Expert systems were an earlier attempt to develop artificial intelligence. However, by the mid-1990s, neural network technology was beginning to supplant the older expert systems.

Neural networks are based on a simulation of how the human brain works. The brain consists of neurons that are interconnected. It is the strength of these connections that determine how a brain thinks. In neural network systems nodes represent neurons and parameters represent the connections.

A human brain may have 100 billion neurons and about 700 trillion connections. By comparison ChatGpt3 had about 175 billion parameters. The human brain is about 4,000 times as complex as ChatGPT3.

After a neural network is set up, it is trained using a training data set, which gives the network the inputs you have and the outputs that you want it to produce.

This is a simplified explanation. You can get a more detailed explanation here:

How To Create a Neural Network

There are two major steps in creating an AI system using a neural network. The first step is setting up the network. The second step is to train the network.

The neural networks we covered in the class I took were quite simple. These networks had only a matter of a few dozen nodes. The structure consisted of an input layer, an output layer and one or more intermediate layers. The systems we use today are far more complex.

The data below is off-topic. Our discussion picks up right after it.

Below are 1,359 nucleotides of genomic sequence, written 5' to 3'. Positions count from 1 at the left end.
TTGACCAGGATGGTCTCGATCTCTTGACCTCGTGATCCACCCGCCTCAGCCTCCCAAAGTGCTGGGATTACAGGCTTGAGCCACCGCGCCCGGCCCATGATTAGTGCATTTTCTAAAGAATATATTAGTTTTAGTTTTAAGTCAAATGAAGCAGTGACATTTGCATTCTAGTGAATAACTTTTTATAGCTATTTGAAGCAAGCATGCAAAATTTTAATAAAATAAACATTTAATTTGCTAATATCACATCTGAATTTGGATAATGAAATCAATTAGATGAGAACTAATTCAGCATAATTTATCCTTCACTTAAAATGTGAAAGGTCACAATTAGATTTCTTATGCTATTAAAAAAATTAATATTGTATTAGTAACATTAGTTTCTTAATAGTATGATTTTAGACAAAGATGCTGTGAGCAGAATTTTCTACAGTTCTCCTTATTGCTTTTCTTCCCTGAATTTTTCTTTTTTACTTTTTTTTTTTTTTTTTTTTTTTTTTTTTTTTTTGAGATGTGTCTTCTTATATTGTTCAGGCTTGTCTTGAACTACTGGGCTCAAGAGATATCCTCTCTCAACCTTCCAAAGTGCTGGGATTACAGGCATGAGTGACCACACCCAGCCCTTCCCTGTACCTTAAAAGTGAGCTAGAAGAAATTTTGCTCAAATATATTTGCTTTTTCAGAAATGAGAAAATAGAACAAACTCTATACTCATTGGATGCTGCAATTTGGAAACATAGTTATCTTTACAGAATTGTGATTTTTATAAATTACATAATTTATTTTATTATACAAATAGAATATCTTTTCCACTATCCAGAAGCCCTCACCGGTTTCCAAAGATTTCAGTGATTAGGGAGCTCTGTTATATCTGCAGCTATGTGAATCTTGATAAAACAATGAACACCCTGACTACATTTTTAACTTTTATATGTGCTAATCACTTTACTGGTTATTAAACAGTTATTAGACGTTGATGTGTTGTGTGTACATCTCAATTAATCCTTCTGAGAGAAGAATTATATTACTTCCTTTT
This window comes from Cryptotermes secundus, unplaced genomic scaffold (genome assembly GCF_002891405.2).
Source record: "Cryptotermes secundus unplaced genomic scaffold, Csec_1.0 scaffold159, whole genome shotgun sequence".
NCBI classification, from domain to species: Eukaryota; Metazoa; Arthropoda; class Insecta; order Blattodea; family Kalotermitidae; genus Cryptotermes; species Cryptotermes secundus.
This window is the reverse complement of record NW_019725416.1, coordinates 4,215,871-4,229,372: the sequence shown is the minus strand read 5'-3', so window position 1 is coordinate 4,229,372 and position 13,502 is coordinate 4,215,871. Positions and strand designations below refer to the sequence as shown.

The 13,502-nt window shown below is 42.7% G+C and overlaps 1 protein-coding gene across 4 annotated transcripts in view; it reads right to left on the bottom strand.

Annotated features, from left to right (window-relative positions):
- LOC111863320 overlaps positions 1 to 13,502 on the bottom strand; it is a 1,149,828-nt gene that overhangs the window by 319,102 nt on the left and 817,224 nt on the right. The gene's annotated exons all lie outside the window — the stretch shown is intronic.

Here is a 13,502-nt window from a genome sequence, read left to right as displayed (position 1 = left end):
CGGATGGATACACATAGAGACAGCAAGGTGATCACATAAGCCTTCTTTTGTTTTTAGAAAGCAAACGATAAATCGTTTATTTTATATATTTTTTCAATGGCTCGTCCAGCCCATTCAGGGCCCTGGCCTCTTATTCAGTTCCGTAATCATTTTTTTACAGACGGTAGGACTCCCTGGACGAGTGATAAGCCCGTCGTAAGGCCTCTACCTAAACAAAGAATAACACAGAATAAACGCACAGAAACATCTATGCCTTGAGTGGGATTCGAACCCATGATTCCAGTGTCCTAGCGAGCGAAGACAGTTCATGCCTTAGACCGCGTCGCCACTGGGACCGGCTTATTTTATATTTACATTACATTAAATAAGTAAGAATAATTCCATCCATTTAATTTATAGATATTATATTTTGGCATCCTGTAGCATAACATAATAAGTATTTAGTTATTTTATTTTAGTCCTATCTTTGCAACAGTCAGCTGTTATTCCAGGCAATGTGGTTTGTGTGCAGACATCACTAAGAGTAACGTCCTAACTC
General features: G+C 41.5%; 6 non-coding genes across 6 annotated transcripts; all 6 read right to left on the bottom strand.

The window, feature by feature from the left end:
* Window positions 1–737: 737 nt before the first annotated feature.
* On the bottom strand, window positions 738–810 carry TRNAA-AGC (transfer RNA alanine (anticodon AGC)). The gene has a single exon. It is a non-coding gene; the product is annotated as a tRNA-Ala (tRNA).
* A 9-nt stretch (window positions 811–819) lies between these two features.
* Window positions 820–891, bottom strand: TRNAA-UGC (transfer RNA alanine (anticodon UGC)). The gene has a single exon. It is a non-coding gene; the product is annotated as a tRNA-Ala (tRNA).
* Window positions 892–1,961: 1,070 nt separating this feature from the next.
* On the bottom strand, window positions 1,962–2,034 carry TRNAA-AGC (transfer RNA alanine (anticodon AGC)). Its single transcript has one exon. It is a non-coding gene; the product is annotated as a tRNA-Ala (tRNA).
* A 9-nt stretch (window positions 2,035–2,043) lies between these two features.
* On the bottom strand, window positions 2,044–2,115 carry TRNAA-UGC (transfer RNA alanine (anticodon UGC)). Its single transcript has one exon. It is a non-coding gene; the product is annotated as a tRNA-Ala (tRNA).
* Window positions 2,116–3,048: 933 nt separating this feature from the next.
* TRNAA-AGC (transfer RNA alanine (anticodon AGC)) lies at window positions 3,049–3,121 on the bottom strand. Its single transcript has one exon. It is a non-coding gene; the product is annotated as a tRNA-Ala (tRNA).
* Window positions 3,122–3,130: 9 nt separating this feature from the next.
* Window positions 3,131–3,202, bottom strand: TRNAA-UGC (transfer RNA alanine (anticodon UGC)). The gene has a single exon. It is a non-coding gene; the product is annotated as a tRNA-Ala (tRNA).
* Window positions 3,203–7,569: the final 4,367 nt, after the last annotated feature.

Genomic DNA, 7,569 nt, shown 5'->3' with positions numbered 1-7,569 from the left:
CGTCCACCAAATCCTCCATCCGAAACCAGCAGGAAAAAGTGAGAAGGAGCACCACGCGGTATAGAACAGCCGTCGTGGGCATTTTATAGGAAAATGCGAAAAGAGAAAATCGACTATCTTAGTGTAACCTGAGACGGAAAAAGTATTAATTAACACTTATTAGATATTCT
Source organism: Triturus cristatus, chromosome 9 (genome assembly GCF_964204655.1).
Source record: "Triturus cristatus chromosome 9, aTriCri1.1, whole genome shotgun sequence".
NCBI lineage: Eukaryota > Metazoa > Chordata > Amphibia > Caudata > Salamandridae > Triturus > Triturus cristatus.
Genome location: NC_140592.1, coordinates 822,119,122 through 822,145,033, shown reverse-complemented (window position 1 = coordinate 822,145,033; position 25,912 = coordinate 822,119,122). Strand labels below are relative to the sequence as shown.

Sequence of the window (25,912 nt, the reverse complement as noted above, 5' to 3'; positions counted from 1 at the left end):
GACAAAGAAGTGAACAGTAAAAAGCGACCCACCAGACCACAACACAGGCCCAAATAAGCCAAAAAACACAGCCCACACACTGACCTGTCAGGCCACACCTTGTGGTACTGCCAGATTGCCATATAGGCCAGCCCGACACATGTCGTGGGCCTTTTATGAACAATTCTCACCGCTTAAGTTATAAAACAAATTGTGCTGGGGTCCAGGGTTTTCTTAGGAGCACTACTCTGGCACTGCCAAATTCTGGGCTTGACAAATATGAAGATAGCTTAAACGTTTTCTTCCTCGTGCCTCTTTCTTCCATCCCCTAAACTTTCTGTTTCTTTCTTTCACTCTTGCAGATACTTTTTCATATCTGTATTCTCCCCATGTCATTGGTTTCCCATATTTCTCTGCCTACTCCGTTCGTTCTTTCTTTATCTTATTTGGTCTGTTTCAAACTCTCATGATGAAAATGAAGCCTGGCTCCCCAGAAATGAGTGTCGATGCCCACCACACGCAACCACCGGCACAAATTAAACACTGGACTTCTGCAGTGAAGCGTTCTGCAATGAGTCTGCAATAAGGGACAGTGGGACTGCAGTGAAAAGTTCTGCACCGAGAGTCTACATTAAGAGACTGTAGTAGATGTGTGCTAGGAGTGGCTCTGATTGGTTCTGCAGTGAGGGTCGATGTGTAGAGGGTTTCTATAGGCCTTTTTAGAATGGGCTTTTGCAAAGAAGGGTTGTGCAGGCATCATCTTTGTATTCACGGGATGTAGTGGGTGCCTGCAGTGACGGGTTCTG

The more interesting and understandable step to me is training the network.

Before a neural network can be trained, you must create the training data set. This consists of observations of the inputs available and outputs you want. An example of this could be images of handwritten letters and the corresponding letters they represent.

Creating a useful training data set is a major challenge. Not only must you find the data, but you will need to ensure the data covers a broad enough range of possibilities. Also, you need to ensure that the data is clean. That is, the outputs must match the inputs. For example, all the images of handwritten “A’s” must be identified in the output as “A’s”. In the course the teacher warned us that any bias in the data will result in a biased AI.

The neural network is calibrated by repeatedly running the input data through the neural network, then compared to the corresponding output. Based on how well the neural network replicates the observed output data, the parameters of the neural network are adjusted, until the outputs match. This can take a long time.

In the 1990s, it was very difficult to assemble a useful training data set. As the Internet grew and more information became available in digital form, it became easier to compile the kind of large data sets that neural networks needed for calibration. There are still major barriers now to preparing a useful training data set.

The computers available in the 1990s were much slower, which limited the size of neural networks. Even the fastest super computers in the 1990s would struggle to calibrate large neural networks. Many modern home computers can outperform the super computers from the 1990s. This has dramatically expanded the size of neural networks we can work with, and consequently the ability of AI systems has also expanded.